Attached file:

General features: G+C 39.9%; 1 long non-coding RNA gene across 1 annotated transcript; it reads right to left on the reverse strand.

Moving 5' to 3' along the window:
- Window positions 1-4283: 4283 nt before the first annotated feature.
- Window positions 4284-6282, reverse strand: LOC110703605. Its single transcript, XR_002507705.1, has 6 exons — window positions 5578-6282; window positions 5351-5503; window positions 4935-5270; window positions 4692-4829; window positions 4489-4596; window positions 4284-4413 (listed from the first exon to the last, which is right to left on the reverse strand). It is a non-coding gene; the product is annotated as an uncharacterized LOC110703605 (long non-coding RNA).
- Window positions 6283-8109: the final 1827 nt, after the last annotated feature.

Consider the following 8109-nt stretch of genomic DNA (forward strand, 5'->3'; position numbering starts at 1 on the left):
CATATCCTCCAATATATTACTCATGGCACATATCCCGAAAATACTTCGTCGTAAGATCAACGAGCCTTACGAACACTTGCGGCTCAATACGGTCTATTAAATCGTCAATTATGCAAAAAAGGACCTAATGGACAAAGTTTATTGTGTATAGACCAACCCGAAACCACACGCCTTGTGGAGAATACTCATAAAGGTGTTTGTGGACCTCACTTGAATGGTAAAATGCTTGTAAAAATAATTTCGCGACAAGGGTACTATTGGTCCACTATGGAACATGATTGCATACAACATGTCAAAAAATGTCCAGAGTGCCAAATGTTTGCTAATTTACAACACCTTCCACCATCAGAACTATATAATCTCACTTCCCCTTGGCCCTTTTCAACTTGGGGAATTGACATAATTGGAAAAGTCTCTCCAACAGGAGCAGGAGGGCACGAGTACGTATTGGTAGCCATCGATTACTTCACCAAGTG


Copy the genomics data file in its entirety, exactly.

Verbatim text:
General features: G+C 39.9%; 1 long non-coding RNA gene across 1 annotated transcript; it reads right to left on the reverse strand.

Moving 5' to 3' along the window:
- Window positions 1-4283: 4283 nt before the first annotated feature.
- Window positions 4284-6282, reverse strand: LOC110703605. Its single transcript, XR_002507705.1, has 6 exons — window positions 5578-6282; window positions 5351-5503; window positions 4935-5270; window positions 4692-4829; window positions 4489-4596; window positions 4284-4413 (listed from the first exon to the last, which is right to left on the reverse strand). It is a non-coding gene; the product is annotated as an uncharacterized LOC110703605 (long non-coding RNA).
- Window positions 6283-8109: the final 1827 nt, after the last annotated feature.

Consider the following 8109-nt stretch of genomic DNA (forward strand, 5'->3'; position numbering starts at 1 on the left):
CATATCCTCCAATATATTACTCATGGCACATATCCCGAAAATACTTCGTCGTAAGATCAACGAGCCTTACGAACACTTGCGGCTCAATACGGTCTATTAAATCGTCAATTATGCAAAAAAGGACCTAATGGACAAAGTTTATTGTGTATAGACCAACCCGAAACCACACGCCTTGTGGAGAATACTCATAAAGGTGTTTGTGGACCTCACTTGAATGGTAAAATGCTTGTAAAAATAATTTCGCGACAAGGGTACTATTGGTCCACTATGGAACATGATTGCATACAACATGTCAAAAAATGTCCAGAGTGCCAAATGTTTGCTAATTTACAACACCTTCCACCATCAGAACTATATAATCTCACTTCCCCTTGGCCCTTTTCAACTTGGGGAATTGACATAATTGGAAAAGTCTCTCCAACAGGAGCAGGAGGGCACGAGTACGTATTGGTAGCCATCGATTACTTCACCAAGTG